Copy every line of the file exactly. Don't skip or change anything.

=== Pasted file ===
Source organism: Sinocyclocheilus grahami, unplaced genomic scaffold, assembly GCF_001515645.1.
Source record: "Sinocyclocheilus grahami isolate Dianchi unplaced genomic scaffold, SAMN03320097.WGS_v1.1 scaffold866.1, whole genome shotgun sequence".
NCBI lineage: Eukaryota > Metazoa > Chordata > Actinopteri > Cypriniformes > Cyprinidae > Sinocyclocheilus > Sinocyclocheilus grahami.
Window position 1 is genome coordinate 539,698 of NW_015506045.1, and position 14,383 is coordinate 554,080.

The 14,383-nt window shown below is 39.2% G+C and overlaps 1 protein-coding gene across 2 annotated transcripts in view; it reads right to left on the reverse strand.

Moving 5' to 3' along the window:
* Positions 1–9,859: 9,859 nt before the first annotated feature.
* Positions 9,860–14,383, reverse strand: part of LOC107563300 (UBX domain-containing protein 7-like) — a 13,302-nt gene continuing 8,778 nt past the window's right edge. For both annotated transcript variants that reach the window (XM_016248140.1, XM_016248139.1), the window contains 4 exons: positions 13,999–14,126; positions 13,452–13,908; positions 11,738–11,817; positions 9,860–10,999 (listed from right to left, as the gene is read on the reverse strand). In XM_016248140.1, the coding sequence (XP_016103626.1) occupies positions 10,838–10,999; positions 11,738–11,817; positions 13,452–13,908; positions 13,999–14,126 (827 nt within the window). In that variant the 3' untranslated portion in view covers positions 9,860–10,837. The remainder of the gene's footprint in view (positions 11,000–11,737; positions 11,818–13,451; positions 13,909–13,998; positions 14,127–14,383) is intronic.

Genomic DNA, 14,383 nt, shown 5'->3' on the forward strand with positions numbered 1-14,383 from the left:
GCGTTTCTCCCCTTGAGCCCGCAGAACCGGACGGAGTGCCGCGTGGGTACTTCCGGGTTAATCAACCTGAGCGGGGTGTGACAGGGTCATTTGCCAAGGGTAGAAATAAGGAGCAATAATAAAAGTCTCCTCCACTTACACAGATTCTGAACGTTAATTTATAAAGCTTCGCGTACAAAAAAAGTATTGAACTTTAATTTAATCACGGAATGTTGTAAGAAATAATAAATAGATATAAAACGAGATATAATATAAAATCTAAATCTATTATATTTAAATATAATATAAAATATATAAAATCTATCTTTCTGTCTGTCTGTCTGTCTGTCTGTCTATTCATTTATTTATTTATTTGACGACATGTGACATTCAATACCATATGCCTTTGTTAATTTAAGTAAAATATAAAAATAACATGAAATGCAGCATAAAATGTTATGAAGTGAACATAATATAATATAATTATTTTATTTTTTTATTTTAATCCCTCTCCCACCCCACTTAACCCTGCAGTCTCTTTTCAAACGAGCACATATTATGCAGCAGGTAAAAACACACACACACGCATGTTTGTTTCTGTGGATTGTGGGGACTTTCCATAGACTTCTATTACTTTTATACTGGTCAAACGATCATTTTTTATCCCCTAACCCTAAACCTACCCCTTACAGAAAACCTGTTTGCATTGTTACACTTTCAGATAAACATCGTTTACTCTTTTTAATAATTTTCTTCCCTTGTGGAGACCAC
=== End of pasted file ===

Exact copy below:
Source organism: Sinocyclocheilus grahami, unplaced genomic scaffold, assembly GCF_001515645.1.
Source record: "Sinocyclocheilus grahami isolate Dianchi unplaced genomic scaffold, SAMN03320097.WGS_v1.1 scaffold866.1, whole genome shotgun sequence".
NCBI lineage: Eukaryota > Metazoa > Chordata > Actinopteri > Cypriniformes > Cyprinidae > Sinocyclocheilus > Sinocyclocheilus grahami.
Window position 1 is genome coordinate 539,698 of NW_015506045.1, and position 14,383 is coordinate 554,080.

The 14,383-nt window shown below is 39.2% G+C and overlaps 1 protein-coding gene across 2 annotated transcripts in view; it reads right to left on the reverse strand.

Moving 5' to 3' along the window:
* Positions 1–9,859: 9,859 nt before the first annotated feature.
* Positions 9,860–14,383, reverse strand: part of LOC107563300 (UBX domain-containing protein 7-like) — a 13,302-nt gene continuing 8,778 nt past the window's right edge. For both annotated transcript variants that reach the window (XM_016248140.1, XM_016248139.1), the window contains 4 exons: positions 13,999–14,126; positions 13,452–13,908; positions 11,738–11,817; positions 9,860–10,999 (listed from right to left, as the gene is read on the reverse strand). In XM_016248140.1, the coding sequence (XP_016103626.1) occupies positions 10,838–10,999; positions 11,738–11,817; positions 13,452–13,908; positions 13,999–14,126 (827 nt within the window). In that variant the 3' untranslated portion in view covers positions 9,860–10,837. The remainder of the gene's footprint in view (positions 11,000–11,737; positions 11,818–13,451; positions 13,909–13,998; positions 14,127–14,383) is intronic.

Genomic DNA, 14,383 nt, shown 5'->3' on the forward strand with positions numbered 1-14,383 from the left:
GCGTTTCTCCCCTTGAGCCCGCAGAACCGGACGGAGTGCCGCGTGGGTACTTCCGGGTTAATCAACCTGAGCGGGGTGTGACAGGGTCATTTGCCAAGGGTAGAAATAAGGAGCAATAATAAAAGTCTCCTCCACTTACACAGATTCTGAACGTTAATTTATAAAGCTTCGCGTACAAAAAAAGTATTGAACTTTAATTTAATCACGGAATGTTGTAAGAAATAATAAATAGATATAAAACGAGATATAATATAAAATCTAAATCTATTATATTTAAATATAATATAAAATATATAAAATCTATCTTTCTGTCTGTCTGTCTGTCTGTCTGTCTATTCATTTATTTATTTATTTGACGACATGTGACATTCAATACCATATGCCTTTGTTAATTTAAGTAAAATATAAAAATAACATGAAATGCAGCATAAAATGTTATGAAGTGAACATAATATAATATAATTATTTTATTTTTTTATTTTAATCCCTCTCCCACCCCACTTAACCCTGCAGTCTCTTTTCAAACGAGCACATATTATGCAGCAGGTAAAAACACACACACACGCATGTTTGTTTCTGTGGATTGTGGGGACTTTCCATAGACTTCTATTACTTTTATACTGGTCAAACGATCATTTTTTATCCCCTAACCCTAAACCTACCCCTTACAGAAAACCTGTTTGCATTGTTACACTTTCAGATAAACATCGTTTACTCTTTTTAATAATTTTCTTCCCTTGTGGAGACCAC